Under political pressure, central banks resort to policies that come down to printing money
Why has the Fed “gone crazy”?
Donald Trump has opened fire on the Federal Reserve, saying that the Fed has gone crazy and that “they are making a mistake”. He thinks that the Fed is raising interest rates too quick and too fast. In order to understand why the Fed is raising interest rates, it is first necessary to understand why they were so low in the first place. When the economy slowed down in 2007, the Fed started to lower interest rates in order to prevent deflation from occurring. Despite this effort, economic circumstances continued to deteriorate and the Fed kept pushing interest rates down. However, at some point the interest rate reaches its zero bound and cannot be decreased further. At this point, the Fed came up with a new policy, called Quantitative Easing, or QE for short. These were several programs that consisted of massive buying of government debt and Mortgage Backed Securities in order to accommodate bank lending to consumers and businesses. In short, monetary policy after the crisis has been extraordinarily accommodative. Because of the economic recovery, the Fed has already stopped its unconventional policy of QE. Besides, it has conducted multiple rate hikes this year, with a new increase in the Federal Fund rate widely expected in December. According to most economists, this is exactly the policy the Fed should be following. Raising interest rates prevents the economy from overheating and keeps inflation in check. It also gives the Fed maneuverability to decrease interest rates again should a new recession arise. Remember there was hardly any room left for more monetary stimulus after QE. However, this is not how Trump sees it. He sees higher interest rates as a barrier to economic growth. It is thus no surprise that Trump thinks that the Fed is “making a mistake”. Besides from the fact that most esteemed economists disagree with Trumps monetary views, the President undermines the sound principle of Central Bank Independence. And that is his newest stupidity.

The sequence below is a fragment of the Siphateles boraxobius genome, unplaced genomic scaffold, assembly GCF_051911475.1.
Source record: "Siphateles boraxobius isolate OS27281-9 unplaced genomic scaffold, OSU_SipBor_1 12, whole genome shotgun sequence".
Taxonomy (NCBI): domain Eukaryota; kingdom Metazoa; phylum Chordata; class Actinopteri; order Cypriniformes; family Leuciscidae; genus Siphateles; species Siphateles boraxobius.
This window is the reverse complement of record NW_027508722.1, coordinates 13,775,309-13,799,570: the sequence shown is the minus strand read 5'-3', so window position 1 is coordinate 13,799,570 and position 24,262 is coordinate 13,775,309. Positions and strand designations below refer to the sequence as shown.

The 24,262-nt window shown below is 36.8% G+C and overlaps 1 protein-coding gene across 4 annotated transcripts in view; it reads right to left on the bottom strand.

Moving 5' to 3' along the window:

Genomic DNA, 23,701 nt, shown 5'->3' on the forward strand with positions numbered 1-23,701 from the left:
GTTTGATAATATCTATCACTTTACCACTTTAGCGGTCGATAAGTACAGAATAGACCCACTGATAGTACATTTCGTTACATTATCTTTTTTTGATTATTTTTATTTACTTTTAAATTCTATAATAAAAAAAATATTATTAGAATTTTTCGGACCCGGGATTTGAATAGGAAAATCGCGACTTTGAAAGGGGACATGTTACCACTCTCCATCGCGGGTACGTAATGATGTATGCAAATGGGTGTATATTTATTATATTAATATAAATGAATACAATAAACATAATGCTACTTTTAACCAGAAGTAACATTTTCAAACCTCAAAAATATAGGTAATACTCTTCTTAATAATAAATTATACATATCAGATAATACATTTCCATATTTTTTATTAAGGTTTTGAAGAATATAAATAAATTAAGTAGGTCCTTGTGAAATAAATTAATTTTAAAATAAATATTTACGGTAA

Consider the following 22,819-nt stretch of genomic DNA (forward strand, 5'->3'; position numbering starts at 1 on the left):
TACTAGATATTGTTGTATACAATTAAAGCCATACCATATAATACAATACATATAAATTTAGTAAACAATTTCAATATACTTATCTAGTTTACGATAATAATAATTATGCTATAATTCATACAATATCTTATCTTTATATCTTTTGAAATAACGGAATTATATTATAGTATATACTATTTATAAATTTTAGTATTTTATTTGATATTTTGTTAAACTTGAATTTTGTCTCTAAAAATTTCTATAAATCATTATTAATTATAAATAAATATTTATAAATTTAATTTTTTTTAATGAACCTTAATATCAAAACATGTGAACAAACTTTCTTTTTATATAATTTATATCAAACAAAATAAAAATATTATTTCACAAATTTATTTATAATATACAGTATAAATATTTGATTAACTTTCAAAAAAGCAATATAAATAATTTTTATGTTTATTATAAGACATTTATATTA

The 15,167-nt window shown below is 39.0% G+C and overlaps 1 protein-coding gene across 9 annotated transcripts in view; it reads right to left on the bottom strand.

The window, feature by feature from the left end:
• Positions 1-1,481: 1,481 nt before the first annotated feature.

There was hardly any room left for more monetary stimulus after QE
Can Trump fire the Fed Chairman?
Given Trump’s history with firing people it is not unreasonable to ask whether Trump can actually fire the Chairman of the Federal Reserve, Jerome “Jay” Powell. Powell was appointed by Trump in February of this year. The current path of tightening monetary policy was widely expected and exactly what the Fed has been doing. However, the recent stock market correction was reason for Trump to publicly question the Fed’s policy. In a recent Bloomberg interview Trump said he would not fire Jay Powell. However, even if he wanted to fire Powell, this would prove to be a highly difficult job. The position of the Fed Chair is protected by Central Bank Independence. The chairman can only be fired for severe crimes. A different view on monetary policy can thus not be a reason to fire Powell.
The position of the Fed Chair is protected by Central Bank Independence
The reason that central banks are independent is to prevent politicians from influencing monetary policy for political gain. Undermining its independence, which is what Trump does by publicly criticizing it, must be taken as a warning. If Trump continues to undermine the Fed’s independence or would somehow manage to fire Powell, monetary policy and by extension the economy would be in severe danger. Hopefully Trump will not be “making a mistake” himself again.